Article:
Le Mépris (1963) | Cannes Classics 2023

May 11th, 2023
Author: Meredith Taylor

Dir: Jean-Luc Godard | Cast: Brigitte Bardot, Michel Piccoli, Jack Palance, Georgia Moll, Fritz Lang, Jean-Luc Godard | France/Italy 1963, 103 min.

For JL Godard LE MÉPRIS was just ”a film without mystery, an Aristotelian film, freed from appearances [it] proves in 149 shots, that in cinema, just like real life, there is nothing secret…there is nothing to do but live – and film”.

Godard’s producers, among them Carlo Ponti and Joseph E. Levine, must have been quite shocked by the austere outcome; they insisted on an additional scene, showcasing Brigitte Bardot’s beauty, only to be outmanoeuvred by the director himself.

Based on Alberto Moravia’s novel “Il Disprezzo’ (The Ghost at Noon), this film about filmmaking starts with the basics: a dolly on rails follows Georgia Moll’s Francesca Vanini who walks towards the camera. Her husband Paul (Piccoli), was supposed to entice a mass audience. But Godard simply subverted the call for any form of eroticism, letting Camille ask Paul which parts of her anatomy he loves the most – the obvious answer is everything. Meanwhile she lies unruffled and statuesque as he lists her body parts. Strangely, these are the only happy moments Camille and Paul will have enjoy during the whole film. When Paul, a scriptwriter, later meets the American producer Prokosh (Palance) in Rome’s Cinecitta, Camille feels her husband is pimping her out to the arrogant, misogynist and dictatorial producer who exclaims: “I like Gods, I know exactly how they feel”. In addition, he is treating his well-educated assistant and translator Francesca Vanini (Moll) like a slave.

In a preview theatre with Fritz Lang – as himself, Paul and Camille bear witness to Prokosh going off on one. He is unhappy about Lang’s rushes, so he reacts by kicking the film rolls around the room and then has Vanini bend over so he can write a cheque for Paul on her back while shouting: “When the Nazis heard the word culture, they drew a revolver; I am only writing a cheque”, Prokosh hands Paul the cheque: ten thousand dollars to pay the mortgage for Camille and Paul’s flat in Rome. When Paul grudgingly accepts the cheque, he loses his wife.

In a breath-taking 34 minute sequence in the couple’s flat, Godard follows the unravelling of their relationship with tracking shots which show the growing distance between the couple. These finally unravel in one frame in two different rooms, divided by a wall. Paul slaps Camille i, she hits him back, he retreats, but it is too late: Camille shouts angrily: “When you were writing crime novels, we were broke, but that was fine with me”.

The love next where they conducted their relationship, has soon become a millstone round their necks. Paul still believes he can save his marriage but seems to have learned nothing: when the film crew moves on to Capri, Paul again leaves Camille, against her will, alone with Prokosh, who obviously fancies her. This time Camille retaliates: she kisses the producer in full view of Paul. Then she packs her bags and leaves for Rome, Paul terminating his contract with Prokosh. To humiliate Paul even further, Camille allows Prokosh to drive her to Rome. Their journey ends in a fatal crash, which is not shown, Godard makes fun of mainstream movies by  showing the dead bodies all mangled in grotesque positions, with the last words of Camille’s good-bye letter to Paul superimposed: “Take Care. Adieu. Camille”.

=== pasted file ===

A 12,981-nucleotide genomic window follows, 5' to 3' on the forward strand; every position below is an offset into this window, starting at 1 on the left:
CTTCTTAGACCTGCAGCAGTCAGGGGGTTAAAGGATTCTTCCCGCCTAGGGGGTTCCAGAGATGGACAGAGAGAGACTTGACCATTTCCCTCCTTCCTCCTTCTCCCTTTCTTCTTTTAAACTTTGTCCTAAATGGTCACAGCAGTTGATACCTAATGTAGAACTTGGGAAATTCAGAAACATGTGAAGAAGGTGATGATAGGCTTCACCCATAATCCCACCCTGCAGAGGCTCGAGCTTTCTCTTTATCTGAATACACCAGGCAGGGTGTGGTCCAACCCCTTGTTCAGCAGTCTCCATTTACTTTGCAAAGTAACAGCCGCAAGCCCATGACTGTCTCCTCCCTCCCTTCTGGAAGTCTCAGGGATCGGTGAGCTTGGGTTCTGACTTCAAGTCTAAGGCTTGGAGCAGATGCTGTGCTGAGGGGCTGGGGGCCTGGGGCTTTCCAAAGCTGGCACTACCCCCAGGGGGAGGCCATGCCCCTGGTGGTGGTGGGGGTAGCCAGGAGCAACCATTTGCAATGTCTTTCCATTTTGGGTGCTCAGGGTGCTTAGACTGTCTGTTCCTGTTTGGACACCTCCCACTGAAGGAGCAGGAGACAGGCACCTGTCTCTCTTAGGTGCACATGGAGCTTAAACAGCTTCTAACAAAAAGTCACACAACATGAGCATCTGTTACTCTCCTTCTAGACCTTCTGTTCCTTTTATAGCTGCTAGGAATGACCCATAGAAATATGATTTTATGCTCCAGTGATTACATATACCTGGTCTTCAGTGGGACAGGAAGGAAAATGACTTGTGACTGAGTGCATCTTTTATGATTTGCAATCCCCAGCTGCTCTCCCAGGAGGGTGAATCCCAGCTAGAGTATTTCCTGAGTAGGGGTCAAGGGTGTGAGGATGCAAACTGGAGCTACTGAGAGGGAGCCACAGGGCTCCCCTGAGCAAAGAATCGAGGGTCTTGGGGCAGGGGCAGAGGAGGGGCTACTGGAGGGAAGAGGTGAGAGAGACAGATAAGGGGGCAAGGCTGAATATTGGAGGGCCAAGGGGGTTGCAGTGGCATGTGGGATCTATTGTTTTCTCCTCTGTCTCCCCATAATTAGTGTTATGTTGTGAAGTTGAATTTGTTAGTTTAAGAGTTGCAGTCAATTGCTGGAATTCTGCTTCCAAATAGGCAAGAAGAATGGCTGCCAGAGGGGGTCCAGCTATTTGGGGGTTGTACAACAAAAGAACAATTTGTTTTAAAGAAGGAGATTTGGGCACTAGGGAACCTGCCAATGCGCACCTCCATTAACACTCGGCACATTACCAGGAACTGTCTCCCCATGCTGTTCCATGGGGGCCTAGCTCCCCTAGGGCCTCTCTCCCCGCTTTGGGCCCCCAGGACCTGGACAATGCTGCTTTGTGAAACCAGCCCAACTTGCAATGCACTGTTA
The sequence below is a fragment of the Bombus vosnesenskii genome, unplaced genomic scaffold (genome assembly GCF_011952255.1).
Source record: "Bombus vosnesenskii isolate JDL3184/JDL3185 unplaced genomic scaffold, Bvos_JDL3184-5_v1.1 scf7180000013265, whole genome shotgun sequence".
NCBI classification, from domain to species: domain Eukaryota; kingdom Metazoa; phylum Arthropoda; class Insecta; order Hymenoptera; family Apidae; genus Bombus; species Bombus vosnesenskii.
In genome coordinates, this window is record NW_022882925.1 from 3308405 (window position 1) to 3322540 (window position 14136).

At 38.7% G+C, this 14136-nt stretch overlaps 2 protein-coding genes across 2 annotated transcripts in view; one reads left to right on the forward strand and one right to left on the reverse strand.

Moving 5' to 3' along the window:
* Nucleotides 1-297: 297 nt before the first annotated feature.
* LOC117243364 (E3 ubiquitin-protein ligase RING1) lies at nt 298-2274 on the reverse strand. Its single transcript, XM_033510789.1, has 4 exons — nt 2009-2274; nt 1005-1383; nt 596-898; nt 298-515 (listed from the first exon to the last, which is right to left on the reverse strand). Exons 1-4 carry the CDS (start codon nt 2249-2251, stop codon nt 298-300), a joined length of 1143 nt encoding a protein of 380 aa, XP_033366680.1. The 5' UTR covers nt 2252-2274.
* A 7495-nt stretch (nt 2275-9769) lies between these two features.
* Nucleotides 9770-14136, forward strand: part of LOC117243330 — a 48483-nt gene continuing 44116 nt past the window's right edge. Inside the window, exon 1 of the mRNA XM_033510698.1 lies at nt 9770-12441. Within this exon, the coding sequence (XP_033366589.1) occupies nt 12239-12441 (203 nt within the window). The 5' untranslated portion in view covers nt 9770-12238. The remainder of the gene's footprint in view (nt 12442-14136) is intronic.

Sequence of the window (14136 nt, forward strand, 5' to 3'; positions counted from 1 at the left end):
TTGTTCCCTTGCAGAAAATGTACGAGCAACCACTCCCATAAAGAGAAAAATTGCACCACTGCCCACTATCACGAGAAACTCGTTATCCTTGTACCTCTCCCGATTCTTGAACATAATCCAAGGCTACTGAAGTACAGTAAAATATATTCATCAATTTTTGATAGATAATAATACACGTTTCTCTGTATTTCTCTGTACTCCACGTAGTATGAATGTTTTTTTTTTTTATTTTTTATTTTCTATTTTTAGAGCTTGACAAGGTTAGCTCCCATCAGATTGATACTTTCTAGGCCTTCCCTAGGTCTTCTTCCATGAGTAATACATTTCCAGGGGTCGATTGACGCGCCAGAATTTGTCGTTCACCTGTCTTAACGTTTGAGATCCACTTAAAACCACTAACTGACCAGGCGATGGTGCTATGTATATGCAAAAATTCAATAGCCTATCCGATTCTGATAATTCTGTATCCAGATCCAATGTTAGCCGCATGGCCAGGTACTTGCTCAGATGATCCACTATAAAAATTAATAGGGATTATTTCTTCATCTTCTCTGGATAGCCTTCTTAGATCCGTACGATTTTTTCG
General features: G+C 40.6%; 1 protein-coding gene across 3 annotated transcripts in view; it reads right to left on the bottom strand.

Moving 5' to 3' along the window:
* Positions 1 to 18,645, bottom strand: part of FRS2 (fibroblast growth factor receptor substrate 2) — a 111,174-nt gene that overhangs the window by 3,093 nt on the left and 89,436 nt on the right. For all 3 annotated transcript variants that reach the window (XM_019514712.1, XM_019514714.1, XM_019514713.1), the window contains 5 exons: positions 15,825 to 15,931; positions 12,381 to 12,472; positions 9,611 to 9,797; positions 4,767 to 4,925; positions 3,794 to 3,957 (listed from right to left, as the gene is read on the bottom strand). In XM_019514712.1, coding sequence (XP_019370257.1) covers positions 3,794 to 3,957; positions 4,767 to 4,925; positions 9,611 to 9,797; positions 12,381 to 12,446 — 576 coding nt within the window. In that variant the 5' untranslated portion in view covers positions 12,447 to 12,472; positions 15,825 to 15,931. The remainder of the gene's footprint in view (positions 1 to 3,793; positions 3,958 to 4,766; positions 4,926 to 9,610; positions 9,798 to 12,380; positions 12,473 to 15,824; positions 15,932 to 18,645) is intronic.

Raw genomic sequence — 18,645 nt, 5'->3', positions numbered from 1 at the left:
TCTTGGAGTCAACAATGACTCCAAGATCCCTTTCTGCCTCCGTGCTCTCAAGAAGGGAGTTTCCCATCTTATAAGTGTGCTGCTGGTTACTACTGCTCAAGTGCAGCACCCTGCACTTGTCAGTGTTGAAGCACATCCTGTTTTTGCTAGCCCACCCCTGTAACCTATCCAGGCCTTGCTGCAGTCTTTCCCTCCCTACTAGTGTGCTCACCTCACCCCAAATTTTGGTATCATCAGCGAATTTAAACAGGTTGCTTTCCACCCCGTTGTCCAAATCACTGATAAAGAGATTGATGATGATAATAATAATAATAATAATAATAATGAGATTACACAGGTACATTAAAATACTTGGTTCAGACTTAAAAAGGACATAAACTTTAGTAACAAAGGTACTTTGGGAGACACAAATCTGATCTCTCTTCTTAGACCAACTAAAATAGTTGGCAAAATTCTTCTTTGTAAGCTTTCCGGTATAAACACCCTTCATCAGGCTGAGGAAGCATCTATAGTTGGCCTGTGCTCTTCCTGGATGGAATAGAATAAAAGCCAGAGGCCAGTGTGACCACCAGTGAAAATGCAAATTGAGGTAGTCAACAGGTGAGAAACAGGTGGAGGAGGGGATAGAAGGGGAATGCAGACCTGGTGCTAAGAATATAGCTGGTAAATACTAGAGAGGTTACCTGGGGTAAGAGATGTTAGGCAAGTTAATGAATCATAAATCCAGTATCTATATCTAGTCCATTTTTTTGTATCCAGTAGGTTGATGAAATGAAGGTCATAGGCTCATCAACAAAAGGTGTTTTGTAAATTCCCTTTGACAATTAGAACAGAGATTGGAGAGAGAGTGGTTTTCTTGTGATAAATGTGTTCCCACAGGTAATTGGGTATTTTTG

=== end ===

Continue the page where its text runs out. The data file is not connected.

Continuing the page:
LE MÉPRIS ends with a beautifully serene shoot in Capri, where Godard acts as Lang’s assistant in capturing the scene when Odysseus returns to Ithaca. As Godard pointed out “the film is shot entirely in real locations, both exteriors and interiors, honest and authentic”. One of them is the gorgeous villa of the Italian author Curzio Malaparte on Capri, designed by Alberto Libera, it sits like a space ship in the sun. In the panorama shots, the film crew with their equipment look entirely out of place.  Movie posters of Hitchcock’s Psycho and Nicholas Ray’s Bigger than Life among others, decorate Paul and Camille’s flat; but the main honour goes to Roberto Rossellini: Apart from the poster of his 1961 film Vanina Vanini (sic!), the group visits a cinema to hear a singer perform. We notice that Paul and Camille are sitting on the edge of their respective aisles, and after they all leave the cinema, we see Rossellini’s Viaggio in Italia advertised in big letters on the cinema front.

Raoul Coutard’s scope camera produces three different sets of colours: in the opening sequence of the couple in bed, soft, warm colours dominate. Then everything changes to cold, icy mages. Lang’s film takes, which he shoots as an actor, are dominated by classic colours, appropriate to the content of the film. Godard employed no less than five future directors for the project: Suzanne Schiffman (Script Supervisor), Charles L. Bitsch (Assistant director), Bertrand Tavernier (Publicity), Luc Moulett, whose book on Fritz Lang Camille reads in the bath and Jacques Rozier, who shot a documentary about the making of LE MÉPRIS.

But there is also a very personal moments for Godard: Camille buys herself a black wig making her look just like Anna Karina (Godard’s first choice to play Camille) two years later as Natacha von Braun in the car with Eddie Constantine’s Lemmy Caution at the end of Alphaville: only then it was the beginning of a love story, this is the end. George Delerue’s plangent music, which accompanies this scene, offers a haunting memory in this story of money versus art. The film is proof that even though Godard’s films frequently ended in a cul-de-sac. He would become one of the most important directors of the second half of the 20th century. AS



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